I called BOA and they were perplexed by the failure. The downside of those guys, while genuinely concerned and helpful, is that they make closures for all kinds of footwear and finding someone who knew anything about skimo boots was impossible. Still, he sent me too kits for free. Nice service there. But that’s where the fun stopped. A little cartoon schematic he sent was useless for getting my small brain up to speed to perform the install myself. Consequently, Scarpa stepped up and I sent them back to them for the fix. Then I blew my knee so I have no other observations to make. Sad.

    I will also add that the BOA failure was enough of a buzz kill to have me thinking about buckle mods for the instep. I was going to give the BOA another chance as breakages are not that common. But if it blows again then I’ll likely add either a PDG or Sportiva instep buckle. Like others have said, a Voile strap is a good field fix but I’d not want to spend a couple of weeks on, say Denali, like this. My sense is that for that kind of needed dependability, a buckle might be the go to. Thoughts?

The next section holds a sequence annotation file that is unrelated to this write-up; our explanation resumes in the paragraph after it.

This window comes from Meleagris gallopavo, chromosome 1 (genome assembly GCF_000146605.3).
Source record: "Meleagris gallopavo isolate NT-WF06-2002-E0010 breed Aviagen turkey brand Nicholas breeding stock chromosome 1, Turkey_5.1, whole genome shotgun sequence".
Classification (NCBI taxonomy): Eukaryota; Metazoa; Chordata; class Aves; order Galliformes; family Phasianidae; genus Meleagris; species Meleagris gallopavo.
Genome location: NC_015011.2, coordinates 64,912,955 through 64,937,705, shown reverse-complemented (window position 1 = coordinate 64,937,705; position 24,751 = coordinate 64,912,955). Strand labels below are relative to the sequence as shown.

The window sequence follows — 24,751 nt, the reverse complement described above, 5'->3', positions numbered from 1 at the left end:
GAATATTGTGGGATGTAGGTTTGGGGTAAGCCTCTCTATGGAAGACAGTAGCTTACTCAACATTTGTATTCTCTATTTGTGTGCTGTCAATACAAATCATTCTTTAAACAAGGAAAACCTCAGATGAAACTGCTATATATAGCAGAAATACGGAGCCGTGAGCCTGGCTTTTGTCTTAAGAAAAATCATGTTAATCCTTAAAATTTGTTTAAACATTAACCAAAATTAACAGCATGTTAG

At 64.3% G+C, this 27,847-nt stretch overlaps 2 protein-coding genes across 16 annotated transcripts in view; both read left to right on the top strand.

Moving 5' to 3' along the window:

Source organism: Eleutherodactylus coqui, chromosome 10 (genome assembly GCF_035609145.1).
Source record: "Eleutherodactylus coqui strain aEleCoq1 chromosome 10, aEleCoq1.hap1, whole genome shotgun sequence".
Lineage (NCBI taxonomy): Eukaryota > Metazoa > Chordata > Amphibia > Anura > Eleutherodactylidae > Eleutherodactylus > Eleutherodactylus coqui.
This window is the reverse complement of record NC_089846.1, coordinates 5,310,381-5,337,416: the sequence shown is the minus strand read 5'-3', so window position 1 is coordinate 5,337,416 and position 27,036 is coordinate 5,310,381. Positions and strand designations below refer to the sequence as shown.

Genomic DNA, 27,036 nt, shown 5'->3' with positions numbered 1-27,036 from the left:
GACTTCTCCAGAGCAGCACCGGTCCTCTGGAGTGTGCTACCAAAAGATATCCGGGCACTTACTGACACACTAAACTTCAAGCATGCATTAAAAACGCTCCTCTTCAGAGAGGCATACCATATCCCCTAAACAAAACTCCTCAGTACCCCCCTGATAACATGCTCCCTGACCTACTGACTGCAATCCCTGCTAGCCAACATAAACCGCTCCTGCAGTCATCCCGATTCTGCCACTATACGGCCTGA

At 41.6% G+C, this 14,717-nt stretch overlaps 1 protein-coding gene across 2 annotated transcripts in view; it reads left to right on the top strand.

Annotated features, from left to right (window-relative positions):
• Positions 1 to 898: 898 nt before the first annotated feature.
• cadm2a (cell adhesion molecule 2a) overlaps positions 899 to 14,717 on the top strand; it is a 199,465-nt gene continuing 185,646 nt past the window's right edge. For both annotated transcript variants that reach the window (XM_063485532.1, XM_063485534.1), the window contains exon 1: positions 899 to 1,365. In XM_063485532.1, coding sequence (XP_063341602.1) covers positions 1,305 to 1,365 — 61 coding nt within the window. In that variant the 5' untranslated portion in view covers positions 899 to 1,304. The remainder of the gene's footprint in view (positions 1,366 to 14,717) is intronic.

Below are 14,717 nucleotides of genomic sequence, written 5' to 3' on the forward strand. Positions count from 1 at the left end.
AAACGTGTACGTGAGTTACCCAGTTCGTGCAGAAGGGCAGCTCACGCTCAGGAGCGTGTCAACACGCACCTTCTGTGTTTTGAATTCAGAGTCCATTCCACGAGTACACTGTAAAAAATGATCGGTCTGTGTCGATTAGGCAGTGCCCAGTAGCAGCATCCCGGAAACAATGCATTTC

19. brian burke May 2nd, 2018 8:58 am

    great review gary. i’ve skied 20 or so days this year on this boot and also really like them for pretty much everything. they’ve held up thru serous abuse bushwacking and scrambling in the southern sierra on a low snow year.

    i mysteriously had the master pin for the heel throw fall out on the final descent of the power of four this year. a hardware store trip fixed this, but it’d be worth throwing some loctite on this if it seems loose at all.

  20. Jason K May 2nd, 2018 9:58 am

    Brian, I suppose if I had access to your AK terrain, I could get behind a powerstrap, but for 300 – 500 m CO lines, the fiddle factor seems like too much of a buzz kill. I do agree that it should help a lot with taking some of the heavy lifting duty off the cord.

    I’m optimistic the beefed up BOA will be more reliable, but we will see. Did you get the beefed up (exposed steel), or old-style (black plastic coated)? Maybe a backup boa assembly in the AK repair kit is a good idea…

  21. Jason K May 2nd, 2018 9:59 am

    And to Brian B, the old master pin was a hair short for the job. They have a longer pin now.

  22. brian harder May 2nd, 2018 11:18 am